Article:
Life can be a lot like packaging too because things are not always exactly as they seem. My daughter took some training in high school that had to do with online safety. She apprised me of the term catfishing. It is an urban expression for the situation where someone you are talking with online is not at all the person they have portrayed themselves to be. Now that is a bit scary, and begs the question why you would be making friends online with people you cannot see. They can hide behind an online presence which evades basic reality, and their motives are generally suspect. Meeting online used to be very unusual. My wife has a niece who married someone she met online over twenty years ago and that was considered to be odd and rare at that time. Now, not so much, except that you may discover on a meet-up that the picture they used to represent themselves was a few decades behind. Welcome to the world of ‘not exactly as shown’.
I had an odd experience with this at a guitar store. I noticed it driving by an industrial plaza, tucked away in an odd location alongside of an auto body shot set back from the road. I stopped and went in because I needed a new capo (a tool which raises the octave by clamping down on the neck). The store looked normal. It was filled with shiny new guitars but seemed to have few staff. A burly-looking ‘sales person’ approached me. “Can I help you?” he asked brusquely. “Do you have capos?” I asked. “What’s a capo?” he asked. “You know, capos” I pressed. “Every guitar store has them. It’s a stock kind of item”. “Well, we don’t carry those. Maybe another store has them.” the burly guy said gruffly. Not wanting to press things further, I left and noticed on my way out, that a whole gathering of sales clerks was taking place out back. They all were large and bearded like the guy I had been talking to, and they were riding motorcycles with “Hell’s Angels” crests on the back of their leather jackets. It occurred to me, that this was not really a guitar store. It was something like the sandwich shop on the Sopranos, a place to meet up and discuss business, but not the guitar business. The money was coming from somewhere else. Not exactly as shown.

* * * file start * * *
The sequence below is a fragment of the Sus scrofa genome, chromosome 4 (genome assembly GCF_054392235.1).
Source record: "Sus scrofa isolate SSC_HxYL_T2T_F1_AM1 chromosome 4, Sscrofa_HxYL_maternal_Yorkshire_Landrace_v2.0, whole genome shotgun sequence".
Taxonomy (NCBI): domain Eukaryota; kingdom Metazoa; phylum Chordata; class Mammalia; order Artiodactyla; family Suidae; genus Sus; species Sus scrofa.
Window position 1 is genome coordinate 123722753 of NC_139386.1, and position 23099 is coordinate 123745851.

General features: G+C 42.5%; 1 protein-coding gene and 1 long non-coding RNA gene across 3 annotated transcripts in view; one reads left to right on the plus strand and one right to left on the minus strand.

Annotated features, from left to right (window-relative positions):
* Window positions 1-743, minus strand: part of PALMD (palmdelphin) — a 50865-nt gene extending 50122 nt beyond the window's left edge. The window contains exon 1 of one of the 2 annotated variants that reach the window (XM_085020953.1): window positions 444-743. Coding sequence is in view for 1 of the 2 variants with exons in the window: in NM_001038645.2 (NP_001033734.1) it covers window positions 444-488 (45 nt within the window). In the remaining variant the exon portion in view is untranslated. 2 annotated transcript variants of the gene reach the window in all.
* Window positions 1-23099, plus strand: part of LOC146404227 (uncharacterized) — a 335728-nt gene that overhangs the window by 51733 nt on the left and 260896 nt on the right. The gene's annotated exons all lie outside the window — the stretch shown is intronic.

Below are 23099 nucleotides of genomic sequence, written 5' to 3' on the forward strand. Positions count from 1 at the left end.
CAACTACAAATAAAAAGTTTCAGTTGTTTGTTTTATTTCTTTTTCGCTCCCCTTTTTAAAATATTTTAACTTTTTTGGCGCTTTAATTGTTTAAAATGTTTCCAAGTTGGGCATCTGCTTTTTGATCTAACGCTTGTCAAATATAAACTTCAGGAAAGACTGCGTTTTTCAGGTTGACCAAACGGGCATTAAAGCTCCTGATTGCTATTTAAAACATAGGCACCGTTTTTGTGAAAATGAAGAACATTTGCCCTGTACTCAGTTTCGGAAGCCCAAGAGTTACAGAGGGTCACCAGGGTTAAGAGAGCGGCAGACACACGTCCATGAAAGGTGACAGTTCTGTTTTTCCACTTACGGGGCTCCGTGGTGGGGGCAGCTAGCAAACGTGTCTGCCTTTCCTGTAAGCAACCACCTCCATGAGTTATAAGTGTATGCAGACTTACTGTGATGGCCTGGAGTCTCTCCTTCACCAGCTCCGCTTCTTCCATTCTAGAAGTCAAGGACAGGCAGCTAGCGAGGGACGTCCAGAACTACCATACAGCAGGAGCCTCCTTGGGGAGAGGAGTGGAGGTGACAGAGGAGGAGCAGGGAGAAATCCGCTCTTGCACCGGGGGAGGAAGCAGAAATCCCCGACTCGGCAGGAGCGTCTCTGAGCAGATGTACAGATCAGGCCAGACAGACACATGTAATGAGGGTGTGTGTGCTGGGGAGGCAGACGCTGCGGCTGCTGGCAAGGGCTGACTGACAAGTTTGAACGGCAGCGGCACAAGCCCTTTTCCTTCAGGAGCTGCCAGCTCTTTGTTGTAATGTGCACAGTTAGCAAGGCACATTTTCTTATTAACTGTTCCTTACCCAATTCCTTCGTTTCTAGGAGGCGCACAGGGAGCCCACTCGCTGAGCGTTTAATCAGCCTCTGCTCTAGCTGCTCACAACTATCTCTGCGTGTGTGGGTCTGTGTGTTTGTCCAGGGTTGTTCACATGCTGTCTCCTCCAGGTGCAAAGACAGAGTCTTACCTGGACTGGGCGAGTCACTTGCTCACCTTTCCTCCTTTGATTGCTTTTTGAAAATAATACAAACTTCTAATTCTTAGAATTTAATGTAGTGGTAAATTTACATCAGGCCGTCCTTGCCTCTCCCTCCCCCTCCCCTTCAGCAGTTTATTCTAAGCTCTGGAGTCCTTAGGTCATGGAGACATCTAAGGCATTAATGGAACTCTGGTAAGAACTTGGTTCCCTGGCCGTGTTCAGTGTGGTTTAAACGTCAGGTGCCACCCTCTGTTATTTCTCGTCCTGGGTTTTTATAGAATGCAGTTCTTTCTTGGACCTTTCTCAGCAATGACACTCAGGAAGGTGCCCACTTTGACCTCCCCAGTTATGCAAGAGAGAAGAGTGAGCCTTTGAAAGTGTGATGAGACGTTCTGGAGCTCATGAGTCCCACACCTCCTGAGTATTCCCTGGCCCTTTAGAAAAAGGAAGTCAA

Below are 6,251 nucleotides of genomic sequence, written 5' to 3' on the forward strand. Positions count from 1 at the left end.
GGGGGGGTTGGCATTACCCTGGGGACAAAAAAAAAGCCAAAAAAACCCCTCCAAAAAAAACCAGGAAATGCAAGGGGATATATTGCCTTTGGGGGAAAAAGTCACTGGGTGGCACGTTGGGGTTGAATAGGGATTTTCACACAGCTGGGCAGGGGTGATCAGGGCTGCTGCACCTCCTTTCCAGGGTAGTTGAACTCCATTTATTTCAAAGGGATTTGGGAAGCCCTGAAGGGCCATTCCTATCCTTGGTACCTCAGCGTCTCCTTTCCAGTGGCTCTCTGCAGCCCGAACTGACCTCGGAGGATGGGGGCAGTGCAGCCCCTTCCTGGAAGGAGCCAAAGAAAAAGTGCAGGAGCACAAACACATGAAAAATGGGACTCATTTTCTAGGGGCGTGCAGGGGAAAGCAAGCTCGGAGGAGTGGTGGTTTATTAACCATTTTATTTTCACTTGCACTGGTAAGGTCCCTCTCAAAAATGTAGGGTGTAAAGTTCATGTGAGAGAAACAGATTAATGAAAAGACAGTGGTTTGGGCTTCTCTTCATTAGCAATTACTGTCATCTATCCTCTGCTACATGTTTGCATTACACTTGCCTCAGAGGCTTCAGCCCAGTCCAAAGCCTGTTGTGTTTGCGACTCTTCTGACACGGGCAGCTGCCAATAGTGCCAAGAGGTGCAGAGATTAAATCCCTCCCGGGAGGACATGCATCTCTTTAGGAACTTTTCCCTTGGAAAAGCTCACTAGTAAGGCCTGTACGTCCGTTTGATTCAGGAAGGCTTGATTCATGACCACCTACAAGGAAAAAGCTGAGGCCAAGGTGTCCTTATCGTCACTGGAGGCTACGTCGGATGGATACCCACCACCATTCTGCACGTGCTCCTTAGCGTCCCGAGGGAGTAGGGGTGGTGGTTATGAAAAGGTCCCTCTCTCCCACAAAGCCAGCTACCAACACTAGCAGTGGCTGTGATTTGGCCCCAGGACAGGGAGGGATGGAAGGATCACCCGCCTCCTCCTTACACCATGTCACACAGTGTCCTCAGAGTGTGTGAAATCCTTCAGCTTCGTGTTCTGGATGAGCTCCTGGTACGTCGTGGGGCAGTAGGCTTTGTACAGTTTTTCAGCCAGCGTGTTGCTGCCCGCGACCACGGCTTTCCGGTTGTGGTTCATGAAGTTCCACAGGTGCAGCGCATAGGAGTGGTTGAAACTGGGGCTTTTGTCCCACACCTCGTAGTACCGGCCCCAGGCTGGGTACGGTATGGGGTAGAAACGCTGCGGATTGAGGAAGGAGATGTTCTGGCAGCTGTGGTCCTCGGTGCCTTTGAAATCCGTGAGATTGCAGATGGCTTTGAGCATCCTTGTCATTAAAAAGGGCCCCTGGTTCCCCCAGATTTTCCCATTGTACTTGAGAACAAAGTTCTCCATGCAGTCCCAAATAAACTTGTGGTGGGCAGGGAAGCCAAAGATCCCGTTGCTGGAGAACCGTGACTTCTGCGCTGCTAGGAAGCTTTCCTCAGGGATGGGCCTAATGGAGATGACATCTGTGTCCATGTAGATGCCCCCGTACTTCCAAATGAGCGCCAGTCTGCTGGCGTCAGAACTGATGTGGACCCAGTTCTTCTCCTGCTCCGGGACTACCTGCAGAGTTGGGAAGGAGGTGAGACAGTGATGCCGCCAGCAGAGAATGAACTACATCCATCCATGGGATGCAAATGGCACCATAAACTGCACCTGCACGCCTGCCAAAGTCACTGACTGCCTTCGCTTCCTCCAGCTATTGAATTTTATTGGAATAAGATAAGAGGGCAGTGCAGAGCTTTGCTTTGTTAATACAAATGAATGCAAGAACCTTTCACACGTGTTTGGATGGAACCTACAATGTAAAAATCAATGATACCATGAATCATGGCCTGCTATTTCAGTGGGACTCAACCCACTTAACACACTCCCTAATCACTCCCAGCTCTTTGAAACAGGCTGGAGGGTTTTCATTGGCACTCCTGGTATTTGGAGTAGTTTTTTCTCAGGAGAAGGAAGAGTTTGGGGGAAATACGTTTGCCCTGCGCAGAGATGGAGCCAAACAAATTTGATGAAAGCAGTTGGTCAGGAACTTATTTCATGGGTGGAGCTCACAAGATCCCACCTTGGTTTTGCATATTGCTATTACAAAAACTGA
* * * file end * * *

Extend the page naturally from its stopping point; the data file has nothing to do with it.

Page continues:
When you are a ‘kid’ you tend to trust people and give the benefit of the doubt. As you grow older, you will gather in more and more experiences which advise prudence, where things are not as represented up front. Life calls for some handling to test things out. Discretion is generally learned behaviour that comes with age. Judgement is a good thing, I assure my daughters. It gives you a sound take on what you are looking at. It takes a preliminary look behind the curtain to assess whether what you have been told is true. People who are not judgemental are people who turn out to be sorry.